The value investing style gets a lot of mislabeling as an antiquated form of investment, but whether it really is or not in today’s market, there’s still a place for the tried-and-true value-oriented investor.
“There are many different investment styles,” wrote Steve Reitmeister in a Stock News article. “Everything from day trading to buy and hold investing. Or a focus on fundamental vs. technical attributes. And then you have the ideas of value vs. growth vs. income vs. momentum approaches.”
“I have explored them all,” he added. “And the one that makes the most sense to me is a focus on value. Meaning to find stocks that are trading at an ample discount to their fair value allowing an investor to enjoy outperformance as they rebound to their proper price. This is the approach favored by investing legends Benjamin Graham, and his famed mentee Warren Buffett.”
Nonetheless, it doesn’t mean that value is a miracle elixir to solve an investor’s portfolio woes. There are some baseline fundamentals that investors can apply when using value.
“However, value investing doesn’t mean the same thing to everyone,” wrote Reitmeister. “My twist is to avoid stocks with weak fundamentals like declining earnings. Too often they go from bad to worse. Instead, you want a thriving company that has sold off allowing you to pick it up from the discount bin for 20-40% below fair market value. A portfolio of stocks with that spread will enjoy a marked advantage over other portfolios.”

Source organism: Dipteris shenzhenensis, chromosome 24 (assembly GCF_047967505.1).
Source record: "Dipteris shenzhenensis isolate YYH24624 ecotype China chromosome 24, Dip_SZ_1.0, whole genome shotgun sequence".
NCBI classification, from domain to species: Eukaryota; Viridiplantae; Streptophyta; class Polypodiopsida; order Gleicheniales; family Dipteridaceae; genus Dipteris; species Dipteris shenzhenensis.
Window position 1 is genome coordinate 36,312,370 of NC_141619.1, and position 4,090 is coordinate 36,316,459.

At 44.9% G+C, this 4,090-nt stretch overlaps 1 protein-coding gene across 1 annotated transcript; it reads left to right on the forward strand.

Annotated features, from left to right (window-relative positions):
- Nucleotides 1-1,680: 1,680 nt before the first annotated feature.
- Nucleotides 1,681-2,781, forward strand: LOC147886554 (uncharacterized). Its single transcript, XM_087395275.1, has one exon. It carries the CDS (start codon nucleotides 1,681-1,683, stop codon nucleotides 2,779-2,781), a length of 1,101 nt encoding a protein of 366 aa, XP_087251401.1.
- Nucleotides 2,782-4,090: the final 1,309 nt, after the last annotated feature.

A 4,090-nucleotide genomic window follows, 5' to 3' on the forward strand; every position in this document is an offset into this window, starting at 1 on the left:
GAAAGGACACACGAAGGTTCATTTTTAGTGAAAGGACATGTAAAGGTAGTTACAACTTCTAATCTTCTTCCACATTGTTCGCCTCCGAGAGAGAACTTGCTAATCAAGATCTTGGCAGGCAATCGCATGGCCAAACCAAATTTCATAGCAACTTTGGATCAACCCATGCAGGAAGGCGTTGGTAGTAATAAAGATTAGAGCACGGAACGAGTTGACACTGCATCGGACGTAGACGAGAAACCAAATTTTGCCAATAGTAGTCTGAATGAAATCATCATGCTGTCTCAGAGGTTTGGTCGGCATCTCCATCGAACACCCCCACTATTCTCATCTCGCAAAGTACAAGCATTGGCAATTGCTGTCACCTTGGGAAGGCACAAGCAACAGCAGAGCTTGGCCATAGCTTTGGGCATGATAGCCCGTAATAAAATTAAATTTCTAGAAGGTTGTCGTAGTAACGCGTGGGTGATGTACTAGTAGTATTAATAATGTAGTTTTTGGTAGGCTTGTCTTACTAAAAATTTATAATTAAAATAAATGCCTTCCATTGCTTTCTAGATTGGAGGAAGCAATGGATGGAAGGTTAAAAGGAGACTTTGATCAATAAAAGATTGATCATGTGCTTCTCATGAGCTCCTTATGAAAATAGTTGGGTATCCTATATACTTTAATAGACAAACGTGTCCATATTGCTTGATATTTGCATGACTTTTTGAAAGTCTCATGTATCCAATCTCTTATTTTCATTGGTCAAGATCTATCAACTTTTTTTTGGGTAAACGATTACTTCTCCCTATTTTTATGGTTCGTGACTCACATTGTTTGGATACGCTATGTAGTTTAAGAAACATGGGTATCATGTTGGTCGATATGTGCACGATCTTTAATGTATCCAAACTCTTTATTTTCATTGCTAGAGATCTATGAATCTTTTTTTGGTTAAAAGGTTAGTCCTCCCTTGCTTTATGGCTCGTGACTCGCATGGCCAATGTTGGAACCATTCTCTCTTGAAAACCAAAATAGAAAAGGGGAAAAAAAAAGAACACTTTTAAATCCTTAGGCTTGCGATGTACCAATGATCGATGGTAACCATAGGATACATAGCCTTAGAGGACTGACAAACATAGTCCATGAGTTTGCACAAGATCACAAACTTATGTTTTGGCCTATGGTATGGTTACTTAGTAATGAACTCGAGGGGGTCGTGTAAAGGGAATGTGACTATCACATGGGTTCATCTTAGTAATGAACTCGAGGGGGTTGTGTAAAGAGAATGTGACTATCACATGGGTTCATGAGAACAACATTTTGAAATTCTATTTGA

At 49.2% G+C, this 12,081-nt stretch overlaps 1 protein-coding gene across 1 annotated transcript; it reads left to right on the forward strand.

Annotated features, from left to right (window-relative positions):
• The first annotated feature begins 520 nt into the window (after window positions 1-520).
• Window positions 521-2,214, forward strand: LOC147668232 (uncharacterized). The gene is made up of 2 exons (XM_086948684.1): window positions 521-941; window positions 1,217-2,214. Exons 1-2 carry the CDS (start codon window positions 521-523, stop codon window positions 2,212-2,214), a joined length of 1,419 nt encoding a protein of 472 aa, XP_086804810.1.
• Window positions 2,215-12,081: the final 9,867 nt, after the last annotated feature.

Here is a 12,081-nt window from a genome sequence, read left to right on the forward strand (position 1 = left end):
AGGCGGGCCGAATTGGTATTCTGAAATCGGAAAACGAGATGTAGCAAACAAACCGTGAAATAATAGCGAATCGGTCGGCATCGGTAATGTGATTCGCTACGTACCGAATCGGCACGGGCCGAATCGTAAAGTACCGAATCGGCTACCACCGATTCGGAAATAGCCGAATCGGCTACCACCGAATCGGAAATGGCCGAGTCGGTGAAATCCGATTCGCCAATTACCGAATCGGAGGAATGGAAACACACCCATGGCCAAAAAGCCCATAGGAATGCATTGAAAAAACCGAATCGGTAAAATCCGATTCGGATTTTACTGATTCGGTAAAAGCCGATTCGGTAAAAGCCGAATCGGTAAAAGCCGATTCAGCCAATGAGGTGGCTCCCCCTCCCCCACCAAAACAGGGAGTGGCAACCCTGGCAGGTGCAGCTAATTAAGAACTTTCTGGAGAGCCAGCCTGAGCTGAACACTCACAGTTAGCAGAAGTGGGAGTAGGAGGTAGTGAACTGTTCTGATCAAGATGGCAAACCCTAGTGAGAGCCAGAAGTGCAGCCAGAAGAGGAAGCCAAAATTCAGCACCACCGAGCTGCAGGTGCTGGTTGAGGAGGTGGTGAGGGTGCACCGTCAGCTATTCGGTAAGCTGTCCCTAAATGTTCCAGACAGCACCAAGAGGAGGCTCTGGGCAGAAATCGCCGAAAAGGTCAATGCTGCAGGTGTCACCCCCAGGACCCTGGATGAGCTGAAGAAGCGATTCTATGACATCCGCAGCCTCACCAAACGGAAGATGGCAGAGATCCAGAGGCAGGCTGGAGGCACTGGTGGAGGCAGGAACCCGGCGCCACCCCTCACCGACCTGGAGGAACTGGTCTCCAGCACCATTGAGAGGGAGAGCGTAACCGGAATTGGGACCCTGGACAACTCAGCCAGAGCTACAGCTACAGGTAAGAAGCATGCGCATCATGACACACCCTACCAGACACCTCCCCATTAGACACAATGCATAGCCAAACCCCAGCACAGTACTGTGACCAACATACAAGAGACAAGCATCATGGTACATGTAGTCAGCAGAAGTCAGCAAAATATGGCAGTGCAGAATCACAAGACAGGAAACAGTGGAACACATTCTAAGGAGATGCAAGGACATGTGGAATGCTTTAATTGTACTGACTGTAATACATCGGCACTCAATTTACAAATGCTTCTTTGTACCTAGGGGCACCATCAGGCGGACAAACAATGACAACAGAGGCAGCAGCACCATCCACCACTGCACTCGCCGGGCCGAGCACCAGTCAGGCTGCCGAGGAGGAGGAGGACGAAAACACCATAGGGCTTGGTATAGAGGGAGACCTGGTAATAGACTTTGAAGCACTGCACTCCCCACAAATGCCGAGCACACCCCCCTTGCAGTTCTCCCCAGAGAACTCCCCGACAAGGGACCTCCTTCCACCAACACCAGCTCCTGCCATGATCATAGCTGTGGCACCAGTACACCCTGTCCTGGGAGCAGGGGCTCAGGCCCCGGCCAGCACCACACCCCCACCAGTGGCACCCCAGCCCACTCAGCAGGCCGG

Value ETF Options
For ETF investors looking for value plays, one ETF play that’s worth a look involves sifting through the Nasdaq to find value via the Principal Contrarian Value Index ETF (PVAL). PVAL seeks to provide investment results that closely correspond, before expenses, to the performance of the Nasdaq U.S. Contrarian Value Index (the “index”).
Under normal circumstances, the fund invests at least 80% of its net assets, plus any borrowings for investment purposes, in equity securities of companies that compose the index at the time of purchase. The index uses a quantitative model designed to identify equity securities in the Nasdaq US Large Mid Cap Index (the “parent index”) that appear to be undervalued by the market relative to their fundamental value.
Another option to consider is the American Century STOXX U.S. Quality Value ETF (VALQ). VALQ seeks to provide investment results that closely correspond, before fees and expenses, to the performance of the iSTOXX® American Century USA Quality Value Index (the underlying index). Under normal market conditions, the fund invests at least 80% of its assets in the component securities of the underlying index. The underlying index is designed to select securities of large- and mid-capitalization companies that are undervalued or have a sustainable income.